# Omitted Variable Bias: An Example

This post is part of the series on the omitted variable bias and provides a simulation exercise that illustrates how omitting a relevant variable from your regression model biases the coefficients. The R code will be provided at the end. Continue reading Omitted Variable Bias: An Example

# The Problem of Mulitcollinearity

Multicollinearity or collinearity refers to a situation where two or more variables of a regression model are highly correlated. Because of the high correlation, it is difficult to disentangle the pure effect of one single explanatory variables $x$ on the dependent variable $y$. From a mathematical point of view, multicollinearity only becomes an issue when we face perfect multicollinearity. That is, when we have identical variables in our regression model. Continue reading The Problem of Mulitcollinearity

# Linear Regression in STATA

In STATA one can estimate a linear regression using the command  regress. In this post I will present how to use the STATA function regress to run OLS on the following model

$y = \alpha + \beta_{1} x_{1}$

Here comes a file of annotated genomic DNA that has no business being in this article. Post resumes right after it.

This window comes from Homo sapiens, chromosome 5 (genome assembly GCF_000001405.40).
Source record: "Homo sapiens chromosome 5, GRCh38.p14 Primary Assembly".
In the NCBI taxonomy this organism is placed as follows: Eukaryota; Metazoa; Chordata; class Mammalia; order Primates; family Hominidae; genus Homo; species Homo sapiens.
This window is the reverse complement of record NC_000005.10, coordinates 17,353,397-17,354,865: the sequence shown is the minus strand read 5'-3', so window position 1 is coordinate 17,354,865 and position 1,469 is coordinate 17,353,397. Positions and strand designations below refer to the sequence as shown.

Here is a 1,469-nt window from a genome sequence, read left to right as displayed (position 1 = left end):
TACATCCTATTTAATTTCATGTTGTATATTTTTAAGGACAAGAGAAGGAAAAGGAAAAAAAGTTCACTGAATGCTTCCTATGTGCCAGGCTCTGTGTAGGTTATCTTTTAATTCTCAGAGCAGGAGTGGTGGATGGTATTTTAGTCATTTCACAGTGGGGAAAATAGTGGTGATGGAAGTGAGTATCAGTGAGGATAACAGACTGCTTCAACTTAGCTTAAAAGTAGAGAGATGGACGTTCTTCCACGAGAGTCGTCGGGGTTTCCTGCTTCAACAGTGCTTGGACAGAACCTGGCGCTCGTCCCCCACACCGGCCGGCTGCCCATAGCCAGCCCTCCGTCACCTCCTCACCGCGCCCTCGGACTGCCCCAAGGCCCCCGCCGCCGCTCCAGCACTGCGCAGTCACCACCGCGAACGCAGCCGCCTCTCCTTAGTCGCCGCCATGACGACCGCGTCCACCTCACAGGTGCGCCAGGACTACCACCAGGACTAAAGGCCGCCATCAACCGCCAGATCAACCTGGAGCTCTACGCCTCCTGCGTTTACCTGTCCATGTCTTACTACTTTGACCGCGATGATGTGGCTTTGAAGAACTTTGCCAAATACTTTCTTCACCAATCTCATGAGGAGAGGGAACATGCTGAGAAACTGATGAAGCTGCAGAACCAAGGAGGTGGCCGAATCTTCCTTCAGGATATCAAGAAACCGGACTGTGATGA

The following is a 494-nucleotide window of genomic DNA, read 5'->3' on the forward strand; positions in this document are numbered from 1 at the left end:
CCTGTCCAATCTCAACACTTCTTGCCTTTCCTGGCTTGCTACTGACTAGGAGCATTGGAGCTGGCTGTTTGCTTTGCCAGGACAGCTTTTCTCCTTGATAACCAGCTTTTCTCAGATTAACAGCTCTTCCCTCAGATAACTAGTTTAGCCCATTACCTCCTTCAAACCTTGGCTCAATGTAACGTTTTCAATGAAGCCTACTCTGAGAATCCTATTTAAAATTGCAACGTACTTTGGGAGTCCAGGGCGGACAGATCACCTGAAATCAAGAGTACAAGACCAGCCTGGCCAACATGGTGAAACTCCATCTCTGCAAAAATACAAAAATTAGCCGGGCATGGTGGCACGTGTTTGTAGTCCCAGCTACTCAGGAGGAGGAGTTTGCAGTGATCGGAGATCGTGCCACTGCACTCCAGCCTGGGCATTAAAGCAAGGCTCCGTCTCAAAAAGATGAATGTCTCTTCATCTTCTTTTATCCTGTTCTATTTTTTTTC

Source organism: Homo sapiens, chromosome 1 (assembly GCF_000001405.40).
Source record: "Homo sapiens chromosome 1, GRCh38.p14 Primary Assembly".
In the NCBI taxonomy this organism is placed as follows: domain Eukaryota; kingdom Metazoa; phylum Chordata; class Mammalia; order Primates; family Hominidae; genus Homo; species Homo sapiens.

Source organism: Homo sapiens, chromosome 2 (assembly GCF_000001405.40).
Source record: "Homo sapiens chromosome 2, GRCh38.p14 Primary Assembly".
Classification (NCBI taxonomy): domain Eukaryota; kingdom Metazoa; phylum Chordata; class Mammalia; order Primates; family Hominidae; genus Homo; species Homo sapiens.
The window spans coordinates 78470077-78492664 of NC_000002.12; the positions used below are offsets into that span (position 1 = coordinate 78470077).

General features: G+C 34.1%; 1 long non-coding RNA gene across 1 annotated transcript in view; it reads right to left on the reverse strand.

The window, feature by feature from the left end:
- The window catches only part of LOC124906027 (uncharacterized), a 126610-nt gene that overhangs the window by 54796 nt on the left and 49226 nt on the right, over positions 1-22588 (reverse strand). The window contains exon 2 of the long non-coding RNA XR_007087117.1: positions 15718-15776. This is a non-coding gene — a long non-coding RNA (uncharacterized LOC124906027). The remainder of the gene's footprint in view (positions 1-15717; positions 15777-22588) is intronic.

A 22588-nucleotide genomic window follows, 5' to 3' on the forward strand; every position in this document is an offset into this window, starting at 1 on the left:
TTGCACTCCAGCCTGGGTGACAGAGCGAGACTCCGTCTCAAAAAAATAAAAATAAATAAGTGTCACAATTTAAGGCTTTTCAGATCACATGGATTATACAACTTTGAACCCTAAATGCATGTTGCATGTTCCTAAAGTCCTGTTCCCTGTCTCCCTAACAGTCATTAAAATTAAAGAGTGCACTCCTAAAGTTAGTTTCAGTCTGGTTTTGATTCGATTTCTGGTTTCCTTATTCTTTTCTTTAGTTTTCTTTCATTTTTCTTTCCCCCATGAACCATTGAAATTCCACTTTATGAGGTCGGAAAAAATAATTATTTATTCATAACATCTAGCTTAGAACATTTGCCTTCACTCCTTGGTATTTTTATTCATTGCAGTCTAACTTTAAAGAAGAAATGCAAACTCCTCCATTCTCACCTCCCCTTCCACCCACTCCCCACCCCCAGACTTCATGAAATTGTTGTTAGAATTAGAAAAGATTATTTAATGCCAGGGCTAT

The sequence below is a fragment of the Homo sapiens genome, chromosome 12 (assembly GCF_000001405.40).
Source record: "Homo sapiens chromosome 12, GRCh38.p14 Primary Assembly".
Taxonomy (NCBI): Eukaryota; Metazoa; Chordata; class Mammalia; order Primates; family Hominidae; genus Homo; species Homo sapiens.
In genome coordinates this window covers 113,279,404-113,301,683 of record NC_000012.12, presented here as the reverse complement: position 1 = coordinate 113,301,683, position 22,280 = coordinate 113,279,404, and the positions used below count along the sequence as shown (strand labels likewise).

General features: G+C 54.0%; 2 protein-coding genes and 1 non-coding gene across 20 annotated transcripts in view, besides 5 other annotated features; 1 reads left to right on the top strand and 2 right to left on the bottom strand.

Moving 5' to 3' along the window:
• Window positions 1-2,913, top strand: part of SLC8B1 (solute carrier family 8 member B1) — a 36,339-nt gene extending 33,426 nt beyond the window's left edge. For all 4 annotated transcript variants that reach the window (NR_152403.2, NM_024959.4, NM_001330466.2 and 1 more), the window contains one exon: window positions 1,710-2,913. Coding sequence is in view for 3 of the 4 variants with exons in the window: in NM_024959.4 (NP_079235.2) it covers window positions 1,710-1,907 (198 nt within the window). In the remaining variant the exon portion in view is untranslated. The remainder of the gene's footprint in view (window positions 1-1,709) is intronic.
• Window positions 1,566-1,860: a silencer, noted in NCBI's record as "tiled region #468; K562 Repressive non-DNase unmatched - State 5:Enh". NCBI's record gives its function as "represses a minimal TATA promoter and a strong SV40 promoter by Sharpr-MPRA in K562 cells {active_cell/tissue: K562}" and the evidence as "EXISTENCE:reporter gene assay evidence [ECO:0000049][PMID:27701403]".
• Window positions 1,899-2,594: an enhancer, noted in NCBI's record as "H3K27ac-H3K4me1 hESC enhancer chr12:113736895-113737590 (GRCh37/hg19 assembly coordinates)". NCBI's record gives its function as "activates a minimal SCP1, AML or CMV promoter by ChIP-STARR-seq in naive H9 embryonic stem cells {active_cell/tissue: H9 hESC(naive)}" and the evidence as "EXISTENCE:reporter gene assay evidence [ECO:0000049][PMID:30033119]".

# Omitted Variable Bias

The omitted variable bias is a common and serious problem in regression analysis. Generally, the problem arises if one does not consider all relevant variables in a regression. In this case, one violates the third assumption of the assumption of the classical linear regression model. The following blog posts explain the omitted variable bias and demonstrate its consequences.

# Multiple Regression in Julia

Julia presents various ways to carry out multiple regressions. One easy way is to use the lm() function of the GLM package. In this post I will present how to use the lm() and run OLS on the following model

$y = \alpha + \beta_{1} x_{1} + \beta_{2} x_{2} + \beta_{3} x_{3}$

# Linear Regression

A linear regression is a special case of the classical linear regression models that describes the relationship between two variables by fitting a linear equation to observed data. Thereby, one variable is considered to be the explanatory (or independent) variable, and the other variable is considered to be the dependent variable. For instance, an econometrician might want to relate weight to their calorie consumption using a linear regression model.